It’s been 63 years since 75 very lucky souls were the first to buy Jaguar D-Type sports cars. The iconic car would go on to win many races at the racetrack, including the 24 Hours of Le Mans in 1955, 1956 and 1957. Although it was slated to build 100 cars, only 75 were actually completed. The car was only made for a single year, making it one of the most rare and collectible automobiles ever made.

Now, Jaguar has announced a comeback for its legendary D-Type. It will build new models, but only 25 will be available for purchase. Jaguar is debuting the car at the Salon Rétromobile show in Paris. The D-Type will be made to period-correct specifications, fulfilling Jaguar’s original goal of 100 perfect race cars.

According to Tim Hannig, director of Jaguar Land Rover’s Classic division, Jaguar considered the project one of its most important.

“The Jaguar D-type is one of the most iconic and beautiful competition cars of all time, with an outstanding record in the world’s toughest motor races. And it’s just as spectacular today The opportunity to continue the D-type’s success story, by completing its planned production run in Coventry, is one of those once-in-a-lifetime projects that our world-class experts at Jaguar Land Rover Classic are proud to fulfill.”

Jaguar Land Rover lant, Classic Works in Warwickshire, England, will get the green light to do the job. This is not the first time Jaguar has gone down this road. In 2014 and 2015, they built the six missing E-Type Lightweight model cars. The original plan in 1963 was to make 18 of the Special GT E-Type cars, but just 12 were made. The E-Type was a success, and three years later it electrified the E-Type in an effort to ensure that classic cars would never become obsolete. And just last year, they completed nine XKSS models.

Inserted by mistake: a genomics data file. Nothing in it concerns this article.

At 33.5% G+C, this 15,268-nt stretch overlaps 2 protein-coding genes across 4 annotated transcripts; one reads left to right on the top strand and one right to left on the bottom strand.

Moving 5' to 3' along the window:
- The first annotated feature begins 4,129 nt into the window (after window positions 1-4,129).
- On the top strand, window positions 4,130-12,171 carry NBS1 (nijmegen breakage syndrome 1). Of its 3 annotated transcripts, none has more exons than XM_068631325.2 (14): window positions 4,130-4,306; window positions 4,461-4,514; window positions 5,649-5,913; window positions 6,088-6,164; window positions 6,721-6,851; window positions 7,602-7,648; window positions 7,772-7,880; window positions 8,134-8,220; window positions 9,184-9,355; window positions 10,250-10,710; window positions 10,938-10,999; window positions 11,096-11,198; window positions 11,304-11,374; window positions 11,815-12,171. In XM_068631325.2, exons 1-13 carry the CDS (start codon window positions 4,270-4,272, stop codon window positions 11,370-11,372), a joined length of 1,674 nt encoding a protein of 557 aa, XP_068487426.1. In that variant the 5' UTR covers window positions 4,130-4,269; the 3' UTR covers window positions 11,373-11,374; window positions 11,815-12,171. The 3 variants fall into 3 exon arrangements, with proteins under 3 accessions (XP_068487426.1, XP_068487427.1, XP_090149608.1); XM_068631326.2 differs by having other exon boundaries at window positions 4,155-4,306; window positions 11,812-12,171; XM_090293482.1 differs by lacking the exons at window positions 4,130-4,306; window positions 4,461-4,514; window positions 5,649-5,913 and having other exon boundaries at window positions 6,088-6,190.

E-Type

It is not easy to recreate old cars. According to Kev Riches, Jaguar Classic Engineering Manager, “recreating the nine D-type-derived XKSS models was hugely satisfying, and an even bigger technical challenge than the six missing Lightweight E-type models, but lessons learned from the XKSS project have given us a head start on the final 25 D-type models.”

The D-Type runs on a six-cylinder XK engine. The 2018 models will be recreations of this classic car. The prototype is based on the 1956 Longnose specification. Car lovers will recognize the tail fin right behind the driver’s head, the longer bonnet, quick-change brake callipers and wide-angle cylinder head.

“Each one will be absolutely correct, down to the very last detail, just as Jaguar’s Competitions Department intended,” promised Riches.

The lucky 25 customers will get their choice of bodywork: 1956-specification Longnose or a 1955-specification Shortnose. There is no information at press about how the company will choose the lucky customers who get the chance to buy. Just how much will one of these once-in-a-lifetime cars cost? While the pricing has yet to be announced, the XKSS was sold for $1.24 million. The E-Type was a “bargain” at just $355,000. The original D-Type that won the 1955 Le Mans is valued at $13 million. Buyers can expect something in the range of at least $1 million and probably more.

 

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